Three Simple Ways to Publish Online Writing Without Creating a Blog

On a fairly regular basis I get asked for recommendations for starting blogs. My advice is that using a self-hosted WordPress blog is the way to go if your goal is to create a robust platform to showcase your professional work. But creating a blog like that could be overkill for those who just want […]

Geese, Comments, and Games – The Month in Review

Good morning from Maine where the sun is trying to rise through the rain on the last day of April. This month was a busy month at school and on my websites, Free Technology for Teachers and Practical Ed Tech. This month I hosted a couple of webinars, hosted Teaching History With Technology, and announced […]

What is Hotlinking? – Why You Should Avoid It

This morning I had a chat with a colleague who was having a little issue with his website not displaying the images that he was inserting into blog posts. The problem was that he was trying to insert images via URL instead of uploading images to host on his blog. In short, he was hotlinking […]

Practical Ed Tech Virtual Summer Camp FAQs

Last week I announced the dates for the Practical Ed Tech Virtual Summer Camp. A bunch of people have already registered. Many more people have sent me questions about registration and about the format of this virtual professional development event. In no particular order, here are the answers to the FAQs. Is there a group discount?Yes, […]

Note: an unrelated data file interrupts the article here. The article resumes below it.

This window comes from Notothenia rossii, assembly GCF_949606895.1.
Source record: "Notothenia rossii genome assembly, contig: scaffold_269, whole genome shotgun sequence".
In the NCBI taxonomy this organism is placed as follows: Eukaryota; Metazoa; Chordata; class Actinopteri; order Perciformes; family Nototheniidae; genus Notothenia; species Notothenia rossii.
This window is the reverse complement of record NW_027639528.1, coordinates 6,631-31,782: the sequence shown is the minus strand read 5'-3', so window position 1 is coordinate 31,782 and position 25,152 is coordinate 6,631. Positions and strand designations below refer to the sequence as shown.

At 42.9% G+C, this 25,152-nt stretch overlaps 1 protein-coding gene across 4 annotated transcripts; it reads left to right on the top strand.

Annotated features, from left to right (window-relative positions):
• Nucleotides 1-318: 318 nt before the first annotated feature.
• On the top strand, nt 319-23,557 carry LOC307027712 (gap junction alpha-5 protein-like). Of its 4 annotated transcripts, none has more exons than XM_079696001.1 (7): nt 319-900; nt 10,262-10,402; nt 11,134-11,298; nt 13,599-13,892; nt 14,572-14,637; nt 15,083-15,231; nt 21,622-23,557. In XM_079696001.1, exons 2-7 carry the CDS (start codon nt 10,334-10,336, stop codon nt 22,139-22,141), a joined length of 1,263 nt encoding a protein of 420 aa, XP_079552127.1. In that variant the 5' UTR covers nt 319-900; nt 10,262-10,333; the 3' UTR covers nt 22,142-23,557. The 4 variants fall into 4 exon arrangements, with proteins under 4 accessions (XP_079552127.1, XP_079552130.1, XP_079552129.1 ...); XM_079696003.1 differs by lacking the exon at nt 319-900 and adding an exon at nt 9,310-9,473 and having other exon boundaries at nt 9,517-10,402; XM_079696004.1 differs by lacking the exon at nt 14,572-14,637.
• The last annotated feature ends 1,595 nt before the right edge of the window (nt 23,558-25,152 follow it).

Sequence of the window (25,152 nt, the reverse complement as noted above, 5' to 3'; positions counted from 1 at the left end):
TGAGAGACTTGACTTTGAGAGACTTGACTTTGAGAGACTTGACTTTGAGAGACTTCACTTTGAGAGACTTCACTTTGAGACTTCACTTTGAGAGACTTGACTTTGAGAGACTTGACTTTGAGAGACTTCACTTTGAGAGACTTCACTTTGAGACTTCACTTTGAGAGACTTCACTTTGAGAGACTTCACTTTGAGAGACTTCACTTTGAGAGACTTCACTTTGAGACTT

7 Interesting Features You Can Add to Google Sites

Last week Google sent out a notice reminding domain administrators that the end of the classic version of Google Sites is near. That prompted me to publish directions for transition from the classic version of Google Sites to the current version. I also shared a set of tutorials for building your first website with the […]

New Map-based History Lessons from DocsTeach

DocsTeach is one of my go-to resources for history teachers. I like it so much that I feature it in my Teaching History With Technology course. DocsTeach provides thousands of primary sources that teachers can use to build online and in-person history lessons for middle school and high school students. Additionally, DocsTeach hosts hundreds of pre-made […]

Sherlock Bones – A Virtual Owl Pellet Dissection Activity

One of the great things about living where I do is that a walk in the woods is always just a few steps away. One of my favorite things about walking in the woods is finding all kinds of neat, natural things including dropped moose and deer antlers. While those are rare finds, I do […]

How to See What’s Hidden Behind a TinyURL

Last week I wrote a blog post about how to see what’s hidden behind a Bitly shortened URL without actually clicking on the link. The trick is to add “+” to the end of the Bitly URL to see what’s behind it without clicking on it. A few people emailed me to ask if the […]

Three Tips to Get More Out of Webinars

Back in 2007 or 2008 I watched a professional development webinar for the first time. I can’t remember exactly what the webinar was about (it was something about Second Life), but I do remember thinking that I didn’t get “it.” After that I watched bunch of free webinars about all kinds of things because that’s […]

Zoom Now Offers a Cool Immersive View

Are you tired of looking at the same old view in your Zoom meetings? You’re not alone! It appears that even the people who work at Zoom are tired of the same old views. To remedy that problem, on Monday Zoom introduced a new immersive view option for Mac and Windows users.  Zoom’s immersive view […]